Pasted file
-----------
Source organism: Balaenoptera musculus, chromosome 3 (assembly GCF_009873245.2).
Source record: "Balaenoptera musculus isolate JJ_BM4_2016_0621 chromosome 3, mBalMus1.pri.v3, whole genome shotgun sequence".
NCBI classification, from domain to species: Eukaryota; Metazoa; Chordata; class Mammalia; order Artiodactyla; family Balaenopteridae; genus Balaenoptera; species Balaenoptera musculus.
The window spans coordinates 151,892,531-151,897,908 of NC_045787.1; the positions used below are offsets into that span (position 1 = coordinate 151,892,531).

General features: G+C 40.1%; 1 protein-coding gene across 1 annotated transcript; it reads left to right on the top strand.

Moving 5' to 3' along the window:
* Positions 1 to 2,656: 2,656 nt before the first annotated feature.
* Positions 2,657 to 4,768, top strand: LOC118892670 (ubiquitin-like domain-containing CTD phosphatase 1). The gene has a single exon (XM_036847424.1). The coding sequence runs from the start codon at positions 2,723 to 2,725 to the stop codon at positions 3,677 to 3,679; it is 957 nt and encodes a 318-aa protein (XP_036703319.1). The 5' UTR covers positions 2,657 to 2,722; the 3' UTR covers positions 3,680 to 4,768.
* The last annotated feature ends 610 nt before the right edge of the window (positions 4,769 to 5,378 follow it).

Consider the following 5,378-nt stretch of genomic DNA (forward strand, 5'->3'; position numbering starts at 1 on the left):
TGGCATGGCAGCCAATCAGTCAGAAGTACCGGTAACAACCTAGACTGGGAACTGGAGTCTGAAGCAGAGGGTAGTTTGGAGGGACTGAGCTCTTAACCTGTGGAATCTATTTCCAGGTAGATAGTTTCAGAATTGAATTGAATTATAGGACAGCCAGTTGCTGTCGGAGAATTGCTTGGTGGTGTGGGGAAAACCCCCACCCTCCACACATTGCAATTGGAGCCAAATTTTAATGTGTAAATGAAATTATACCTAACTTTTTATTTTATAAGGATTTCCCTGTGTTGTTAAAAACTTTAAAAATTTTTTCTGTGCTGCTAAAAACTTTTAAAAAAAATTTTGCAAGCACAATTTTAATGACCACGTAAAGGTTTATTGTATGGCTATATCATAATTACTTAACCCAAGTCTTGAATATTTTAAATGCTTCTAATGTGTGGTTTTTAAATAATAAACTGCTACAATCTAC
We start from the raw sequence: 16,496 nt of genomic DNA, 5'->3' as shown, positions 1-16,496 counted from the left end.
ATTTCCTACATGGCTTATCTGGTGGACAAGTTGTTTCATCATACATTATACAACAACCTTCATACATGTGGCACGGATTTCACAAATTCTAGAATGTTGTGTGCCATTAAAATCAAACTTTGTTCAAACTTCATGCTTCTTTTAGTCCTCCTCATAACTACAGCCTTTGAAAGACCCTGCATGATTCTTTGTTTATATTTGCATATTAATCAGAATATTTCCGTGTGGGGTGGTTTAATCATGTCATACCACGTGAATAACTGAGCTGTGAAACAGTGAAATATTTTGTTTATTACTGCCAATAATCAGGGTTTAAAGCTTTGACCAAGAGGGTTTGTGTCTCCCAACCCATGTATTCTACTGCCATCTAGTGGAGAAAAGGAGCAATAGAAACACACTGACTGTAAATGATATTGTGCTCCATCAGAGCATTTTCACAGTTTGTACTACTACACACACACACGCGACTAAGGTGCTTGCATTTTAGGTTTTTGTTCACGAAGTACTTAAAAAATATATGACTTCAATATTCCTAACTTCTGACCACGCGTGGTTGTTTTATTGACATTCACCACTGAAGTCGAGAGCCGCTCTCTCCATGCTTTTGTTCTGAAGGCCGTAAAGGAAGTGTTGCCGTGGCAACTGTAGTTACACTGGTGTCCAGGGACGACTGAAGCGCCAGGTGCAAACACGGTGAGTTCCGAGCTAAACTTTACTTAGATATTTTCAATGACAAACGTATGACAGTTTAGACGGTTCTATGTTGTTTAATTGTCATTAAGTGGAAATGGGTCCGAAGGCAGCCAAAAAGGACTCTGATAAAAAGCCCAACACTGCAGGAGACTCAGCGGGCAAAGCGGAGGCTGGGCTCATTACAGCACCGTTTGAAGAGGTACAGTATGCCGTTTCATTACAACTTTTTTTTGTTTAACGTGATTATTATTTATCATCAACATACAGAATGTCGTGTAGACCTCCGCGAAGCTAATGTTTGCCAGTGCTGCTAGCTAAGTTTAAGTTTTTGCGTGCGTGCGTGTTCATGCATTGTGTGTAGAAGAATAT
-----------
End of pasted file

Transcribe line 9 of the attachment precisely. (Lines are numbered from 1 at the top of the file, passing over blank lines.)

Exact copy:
* The last annotated feature ends 610 nt before the right edge of the window (positions 4,769 to 5,378 follow it).